It's not much of a surprise that Sara McMann seems calm and collected heading into her UFC 170 title fight with Ronda Rousey.
Sure, the biggest opportunity of her professional MMA career comes standard with lots of pressure, but that's nothing compared to what competitors go through at the Olympics.
That experience has a lot to do with McMann's confidence heading into her Feb. 22 title tilt with the Ultimate Fighting Championship's female bantamweight champion.
That and her Olympic wrestling pedigree, the closest thing to Rousey's world-class judo skills in women's MMA. The two Olympic medalists will headline the UFC 170 fight card at the Mandalay Bay Events Center in Las Vegas, Nev.
What is surprising is how graceful McMann (7-0-0, 3 submissions) has been heading into her showdown with Rousey (8-0-0, 8 submissions). Refusing to jump on the 'it's cool to hate Ronda Rousey because everyone else does' train, McMann has an interesting take on Rowdy's critics.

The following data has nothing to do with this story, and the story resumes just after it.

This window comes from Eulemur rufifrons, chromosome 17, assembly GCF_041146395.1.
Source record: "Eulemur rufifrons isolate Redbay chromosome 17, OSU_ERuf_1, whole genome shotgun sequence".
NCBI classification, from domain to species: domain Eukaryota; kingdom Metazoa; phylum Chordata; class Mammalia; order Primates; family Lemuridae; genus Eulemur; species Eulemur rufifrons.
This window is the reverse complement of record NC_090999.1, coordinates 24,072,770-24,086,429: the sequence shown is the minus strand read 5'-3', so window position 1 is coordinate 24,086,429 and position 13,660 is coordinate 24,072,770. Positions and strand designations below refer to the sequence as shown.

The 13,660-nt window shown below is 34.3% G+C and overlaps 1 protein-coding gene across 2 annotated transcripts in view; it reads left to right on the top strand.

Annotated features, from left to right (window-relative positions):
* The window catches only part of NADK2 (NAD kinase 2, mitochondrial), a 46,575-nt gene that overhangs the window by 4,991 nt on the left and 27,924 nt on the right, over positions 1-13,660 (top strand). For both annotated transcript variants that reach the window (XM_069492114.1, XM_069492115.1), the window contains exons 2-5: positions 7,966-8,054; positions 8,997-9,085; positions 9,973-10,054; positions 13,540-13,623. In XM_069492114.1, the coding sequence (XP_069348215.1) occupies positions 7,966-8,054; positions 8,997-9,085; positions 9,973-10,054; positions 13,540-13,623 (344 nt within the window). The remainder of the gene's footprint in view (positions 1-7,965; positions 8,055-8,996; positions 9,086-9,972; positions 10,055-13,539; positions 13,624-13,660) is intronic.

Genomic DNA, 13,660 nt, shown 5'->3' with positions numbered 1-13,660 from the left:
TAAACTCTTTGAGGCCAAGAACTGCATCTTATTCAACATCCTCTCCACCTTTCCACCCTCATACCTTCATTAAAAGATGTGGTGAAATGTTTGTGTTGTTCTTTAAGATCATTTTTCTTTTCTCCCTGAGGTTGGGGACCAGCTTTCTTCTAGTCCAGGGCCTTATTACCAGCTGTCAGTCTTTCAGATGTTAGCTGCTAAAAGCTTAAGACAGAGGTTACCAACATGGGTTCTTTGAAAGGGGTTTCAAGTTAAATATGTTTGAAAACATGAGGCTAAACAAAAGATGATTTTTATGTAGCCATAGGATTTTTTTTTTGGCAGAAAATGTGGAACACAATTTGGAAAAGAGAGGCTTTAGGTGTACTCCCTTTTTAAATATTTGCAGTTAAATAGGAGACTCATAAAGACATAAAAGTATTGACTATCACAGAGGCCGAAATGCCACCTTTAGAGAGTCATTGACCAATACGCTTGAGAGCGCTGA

"I think people are getting way, way, way too worked up about her personality," McMann told Sherdog.com. "Some people are treating it like they hate her. I'm like, 'Really? There are people in this world who you should hate and there are pedophiles or people who beat up old people and take their money. There are some rotten, despicable people who are orchestrating genocides in other countries, and yes, if you're going to hate anyone, then by all means, hate them; but really to hate a girl just because what she says aggravates you?' I just don't think it's worthy of hate."
McMann couldn't have broken down Rousey's critics any better. Sure, Rousey can be a bit too much to take at times (declaring that her striking is the best in women's MMA for example), but her behavior doesn't really justify the mindless vitriol she's faced lately.
Heck, at times, it seems like some members of the MMA media also have an axe to grind with Rousey. For the most part, Rousey was ignored during the final UFC 170 pre-fight conference, while others on the stage were bombarded with questions.
For McMann, it's all just a lesson on how fickle members of the MMA community can be.
David is a Brazilian Jiu Jitsu and boxing practitioner who has watched and studied MMA for the past 9 years. Send him your questions @davidkingwriter.